You’ll notice that the CAGR rate trends towards the predicted result over time. Entering a short time period won’t get you the expected CAGR rate. The discounted cash flow equations are based on an infinite time span; the number gets progressively closer to the predicted amount as the time duration increases.
You’ll also notice that the CAGR exceeds the predicted result; that’s because of re-invested dividends which increases the total returns. The formula by itself doesn’t consider the additional dividend income and growth from re-investing dividends.
But how does this all relate to Valuation?
Why the formula works
Dividends are paid from Earnings and so an increase in Dividends implies an increase in Earnings. And an increase in Earnings implies a higher share Price since the company is more valuable. Hence dividend growth implies Capital Gains.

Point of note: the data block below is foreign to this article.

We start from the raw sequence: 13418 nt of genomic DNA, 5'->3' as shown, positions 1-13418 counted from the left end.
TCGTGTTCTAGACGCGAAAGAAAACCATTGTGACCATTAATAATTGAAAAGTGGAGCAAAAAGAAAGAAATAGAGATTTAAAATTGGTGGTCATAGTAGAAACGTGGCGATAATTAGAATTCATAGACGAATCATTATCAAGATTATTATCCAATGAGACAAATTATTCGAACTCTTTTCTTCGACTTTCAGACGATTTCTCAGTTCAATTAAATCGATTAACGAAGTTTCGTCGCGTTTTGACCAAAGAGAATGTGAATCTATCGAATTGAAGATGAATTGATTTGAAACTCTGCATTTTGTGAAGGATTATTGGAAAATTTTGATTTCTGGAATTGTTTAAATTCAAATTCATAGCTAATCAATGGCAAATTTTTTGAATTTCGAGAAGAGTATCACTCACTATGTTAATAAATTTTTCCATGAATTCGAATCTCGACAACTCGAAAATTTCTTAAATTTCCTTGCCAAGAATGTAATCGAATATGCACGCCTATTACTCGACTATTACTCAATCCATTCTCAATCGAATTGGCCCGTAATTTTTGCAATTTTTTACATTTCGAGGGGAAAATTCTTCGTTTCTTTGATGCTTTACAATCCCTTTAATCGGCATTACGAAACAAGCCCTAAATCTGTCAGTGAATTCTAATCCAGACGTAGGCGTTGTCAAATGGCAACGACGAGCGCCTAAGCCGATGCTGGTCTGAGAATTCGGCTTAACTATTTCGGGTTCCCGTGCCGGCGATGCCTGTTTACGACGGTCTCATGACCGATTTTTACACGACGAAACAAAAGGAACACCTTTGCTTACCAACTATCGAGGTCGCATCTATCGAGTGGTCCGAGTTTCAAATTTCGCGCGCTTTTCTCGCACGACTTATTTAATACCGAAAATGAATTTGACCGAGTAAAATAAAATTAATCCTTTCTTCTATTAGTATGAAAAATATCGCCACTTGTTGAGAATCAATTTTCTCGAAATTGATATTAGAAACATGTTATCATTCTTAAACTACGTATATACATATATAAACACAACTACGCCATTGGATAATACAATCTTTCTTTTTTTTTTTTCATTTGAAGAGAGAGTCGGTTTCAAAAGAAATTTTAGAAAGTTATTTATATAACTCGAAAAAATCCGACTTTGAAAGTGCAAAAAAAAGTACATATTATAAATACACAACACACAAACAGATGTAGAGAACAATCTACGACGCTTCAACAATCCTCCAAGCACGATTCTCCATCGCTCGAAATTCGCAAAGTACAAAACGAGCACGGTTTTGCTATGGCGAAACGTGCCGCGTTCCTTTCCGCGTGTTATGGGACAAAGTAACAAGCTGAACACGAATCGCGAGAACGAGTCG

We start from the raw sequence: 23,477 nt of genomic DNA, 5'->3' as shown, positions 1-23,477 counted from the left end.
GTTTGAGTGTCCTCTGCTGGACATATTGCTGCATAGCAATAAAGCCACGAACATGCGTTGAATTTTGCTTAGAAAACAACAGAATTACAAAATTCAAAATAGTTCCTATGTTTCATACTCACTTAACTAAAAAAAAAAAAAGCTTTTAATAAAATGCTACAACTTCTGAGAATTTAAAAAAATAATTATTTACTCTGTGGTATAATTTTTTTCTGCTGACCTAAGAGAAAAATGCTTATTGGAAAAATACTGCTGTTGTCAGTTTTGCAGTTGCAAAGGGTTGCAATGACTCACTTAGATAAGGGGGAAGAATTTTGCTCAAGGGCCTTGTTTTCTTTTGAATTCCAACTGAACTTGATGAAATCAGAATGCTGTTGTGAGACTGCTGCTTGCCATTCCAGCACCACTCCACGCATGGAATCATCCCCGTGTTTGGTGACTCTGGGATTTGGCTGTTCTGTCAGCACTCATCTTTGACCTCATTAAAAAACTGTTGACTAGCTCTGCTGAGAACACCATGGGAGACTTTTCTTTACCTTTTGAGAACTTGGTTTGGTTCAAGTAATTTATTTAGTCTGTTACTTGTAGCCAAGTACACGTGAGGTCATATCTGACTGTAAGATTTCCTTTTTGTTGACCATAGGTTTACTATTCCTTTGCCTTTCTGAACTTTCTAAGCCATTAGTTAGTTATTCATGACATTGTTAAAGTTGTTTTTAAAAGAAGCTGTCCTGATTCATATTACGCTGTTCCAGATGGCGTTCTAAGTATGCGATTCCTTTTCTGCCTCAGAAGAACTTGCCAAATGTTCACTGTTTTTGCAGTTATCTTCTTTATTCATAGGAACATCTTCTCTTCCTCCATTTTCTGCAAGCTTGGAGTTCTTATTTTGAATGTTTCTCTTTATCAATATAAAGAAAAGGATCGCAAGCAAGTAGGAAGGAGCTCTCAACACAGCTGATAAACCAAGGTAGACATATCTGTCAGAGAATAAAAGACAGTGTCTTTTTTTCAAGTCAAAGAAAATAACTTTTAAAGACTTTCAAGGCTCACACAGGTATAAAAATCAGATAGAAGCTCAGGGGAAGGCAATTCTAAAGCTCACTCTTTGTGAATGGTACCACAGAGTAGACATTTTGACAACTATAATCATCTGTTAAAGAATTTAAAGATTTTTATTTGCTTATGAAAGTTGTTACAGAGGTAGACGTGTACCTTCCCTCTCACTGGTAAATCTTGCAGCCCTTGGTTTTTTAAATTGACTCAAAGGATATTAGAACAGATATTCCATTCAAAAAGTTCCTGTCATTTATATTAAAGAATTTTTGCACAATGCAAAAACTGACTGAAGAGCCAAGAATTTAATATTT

I think it’s better to write Earnings Growth than Dividend Growth, but it’s the same amount either way. To obtain a 3% dividend increase with this formula, a company needs 3% more earnings. Stating the equation in terms of Earnings Growth means it can then apply to companies that don’t pay dividends. All (good) companies have Earnings after all.
Anyway, the formula works because both the Payout Ratio (Dividends as a percentage of Earnings) and the Price to Earnings multiple are essentially fixed for the duration of the time period. Which isn’t true in the real world.